Then, finally, we nipped out for an evening swim in the sea, given that sea temperatures are high at the moment, and although there was some shrieking on getting in the water (from himself obviously), it was just lovely.


comma 1

The garden and lanes seem to be constantly bouncing with butterflies now,

And we have clouds of ringlets – they may be brown, but lovely anyway.


even the whites are pretty close up (and if you are not growing any brassicas this year!)
small white

As well as the comma, ringlet and small white shown here, we have also recently seen  fritillaries, gatekeepers,small tortoiseshells and red admirals. I expect to see plenty more yet, nothing startlingly rare, but still a nice range. And today I removed a female emperor dragonfly from the growers pen.  No mistaking it with the bright green head and massive size – nearly 8cm long – I didn’t photograph it as it was trying to kill itself beating pathetically against the roof netting, all  the while young cockerels whose job it is is to fatten up eyeing this tasty snack.  The wings were surprisingly hard to the touch – I know as I had to help it out – the open door being way too tricky…  How it got in, or why, I cannot imagine.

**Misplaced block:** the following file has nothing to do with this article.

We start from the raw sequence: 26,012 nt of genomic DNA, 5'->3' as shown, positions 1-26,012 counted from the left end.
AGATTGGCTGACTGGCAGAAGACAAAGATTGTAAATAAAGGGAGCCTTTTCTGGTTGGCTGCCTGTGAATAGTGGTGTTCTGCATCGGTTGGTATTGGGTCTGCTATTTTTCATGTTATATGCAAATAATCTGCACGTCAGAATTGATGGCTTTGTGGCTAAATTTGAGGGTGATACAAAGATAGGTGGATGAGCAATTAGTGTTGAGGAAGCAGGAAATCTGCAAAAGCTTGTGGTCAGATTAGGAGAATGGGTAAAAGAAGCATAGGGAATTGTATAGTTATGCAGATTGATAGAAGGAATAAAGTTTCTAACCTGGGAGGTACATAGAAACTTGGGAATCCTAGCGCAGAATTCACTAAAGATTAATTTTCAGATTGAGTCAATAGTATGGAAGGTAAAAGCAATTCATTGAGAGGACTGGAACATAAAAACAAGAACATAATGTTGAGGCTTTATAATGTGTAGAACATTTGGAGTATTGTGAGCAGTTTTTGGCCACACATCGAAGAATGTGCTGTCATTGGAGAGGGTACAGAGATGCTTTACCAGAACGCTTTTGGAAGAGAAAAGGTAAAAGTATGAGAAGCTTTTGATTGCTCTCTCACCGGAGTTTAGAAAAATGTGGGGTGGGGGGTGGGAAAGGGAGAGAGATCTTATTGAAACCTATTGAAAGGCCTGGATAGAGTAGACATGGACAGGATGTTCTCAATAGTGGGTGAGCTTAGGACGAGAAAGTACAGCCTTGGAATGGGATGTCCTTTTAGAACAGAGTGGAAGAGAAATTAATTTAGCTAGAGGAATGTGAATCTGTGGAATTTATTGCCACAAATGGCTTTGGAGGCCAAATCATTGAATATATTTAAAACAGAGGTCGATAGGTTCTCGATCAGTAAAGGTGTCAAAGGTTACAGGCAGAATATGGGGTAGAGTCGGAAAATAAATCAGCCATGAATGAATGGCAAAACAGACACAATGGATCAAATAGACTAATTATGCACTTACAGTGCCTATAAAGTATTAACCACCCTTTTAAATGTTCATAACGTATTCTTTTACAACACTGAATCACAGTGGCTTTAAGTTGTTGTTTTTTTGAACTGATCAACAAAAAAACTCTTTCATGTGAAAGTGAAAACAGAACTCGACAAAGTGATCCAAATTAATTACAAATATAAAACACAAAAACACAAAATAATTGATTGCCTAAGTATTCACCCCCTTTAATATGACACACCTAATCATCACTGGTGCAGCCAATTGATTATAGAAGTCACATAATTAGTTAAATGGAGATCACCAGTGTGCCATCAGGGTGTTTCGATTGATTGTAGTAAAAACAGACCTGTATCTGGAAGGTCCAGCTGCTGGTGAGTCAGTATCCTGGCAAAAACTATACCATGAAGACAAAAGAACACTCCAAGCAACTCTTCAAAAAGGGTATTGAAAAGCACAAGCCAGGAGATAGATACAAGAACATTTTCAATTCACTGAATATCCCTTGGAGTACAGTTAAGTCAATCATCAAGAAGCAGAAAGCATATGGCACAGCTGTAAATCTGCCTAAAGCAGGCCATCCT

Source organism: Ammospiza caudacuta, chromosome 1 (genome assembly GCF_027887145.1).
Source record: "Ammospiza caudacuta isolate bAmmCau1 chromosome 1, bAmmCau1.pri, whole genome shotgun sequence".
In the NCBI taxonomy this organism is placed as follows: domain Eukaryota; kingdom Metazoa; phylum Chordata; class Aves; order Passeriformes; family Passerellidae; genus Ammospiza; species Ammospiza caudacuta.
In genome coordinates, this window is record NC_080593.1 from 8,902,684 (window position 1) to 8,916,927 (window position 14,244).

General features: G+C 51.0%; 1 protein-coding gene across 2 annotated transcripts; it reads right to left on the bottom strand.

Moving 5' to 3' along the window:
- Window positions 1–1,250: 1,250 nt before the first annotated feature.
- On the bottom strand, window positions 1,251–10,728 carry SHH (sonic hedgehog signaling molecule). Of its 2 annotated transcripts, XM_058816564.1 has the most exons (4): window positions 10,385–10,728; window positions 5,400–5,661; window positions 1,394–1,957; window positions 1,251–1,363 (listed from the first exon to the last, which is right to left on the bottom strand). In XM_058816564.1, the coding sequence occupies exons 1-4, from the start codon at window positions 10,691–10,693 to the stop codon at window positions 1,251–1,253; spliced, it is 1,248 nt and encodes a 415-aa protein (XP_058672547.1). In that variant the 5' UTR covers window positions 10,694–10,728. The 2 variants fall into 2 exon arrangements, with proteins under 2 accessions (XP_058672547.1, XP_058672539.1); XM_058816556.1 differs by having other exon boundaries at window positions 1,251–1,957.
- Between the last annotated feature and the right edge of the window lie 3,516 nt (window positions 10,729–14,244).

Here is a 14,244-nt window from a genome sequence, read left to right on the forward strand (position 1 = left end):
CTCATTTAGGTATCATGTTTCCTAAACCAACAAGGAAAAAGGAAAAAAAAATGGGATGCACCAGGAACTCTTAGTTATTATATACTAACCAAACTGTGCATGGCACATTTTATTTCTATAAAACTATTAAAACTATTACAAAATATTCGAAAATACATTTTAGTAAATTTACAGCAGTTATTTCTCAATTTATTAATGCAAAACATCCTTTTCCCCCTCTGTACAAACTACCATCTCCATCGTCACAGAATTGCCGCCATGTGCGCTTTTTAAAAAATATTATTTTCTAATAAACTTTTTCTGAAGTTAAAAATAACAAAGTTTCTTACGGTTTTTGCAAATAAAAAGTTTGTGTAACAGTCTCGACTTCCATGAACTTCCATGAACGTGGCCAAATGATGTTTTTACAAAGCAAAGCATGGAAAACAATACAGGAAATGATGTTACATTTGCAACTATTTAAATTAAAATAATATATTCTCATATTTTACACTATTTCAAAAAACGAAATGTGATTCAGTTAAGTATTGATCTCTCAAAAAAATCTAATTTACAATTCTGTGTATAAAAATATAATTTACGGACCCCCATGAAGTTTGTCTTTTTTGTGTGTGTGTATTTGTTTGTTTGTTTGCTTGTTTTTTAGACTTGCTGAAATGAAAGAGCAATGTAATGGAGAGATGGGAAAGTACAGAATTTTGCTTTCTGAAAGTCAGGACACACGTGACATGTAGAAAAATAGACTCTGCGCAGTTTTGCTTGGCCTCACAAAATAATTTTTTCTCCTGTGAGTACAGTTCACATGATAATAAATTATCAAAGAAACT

Not surprising we have plenty of small tortoiseshell, red admiral and comma butterflies as all depend on nettles to eat as caterpillars,


I believe these are small tortoishell, you have to wonder at them strolling casually through the poisonous barbs of nettle, nevermind eating it too.
nettle eating caterpillar
If you like this sort of thing, take at look at Mandy’s page, she has some fabulous pictures, particularly of swallowtails at every stage.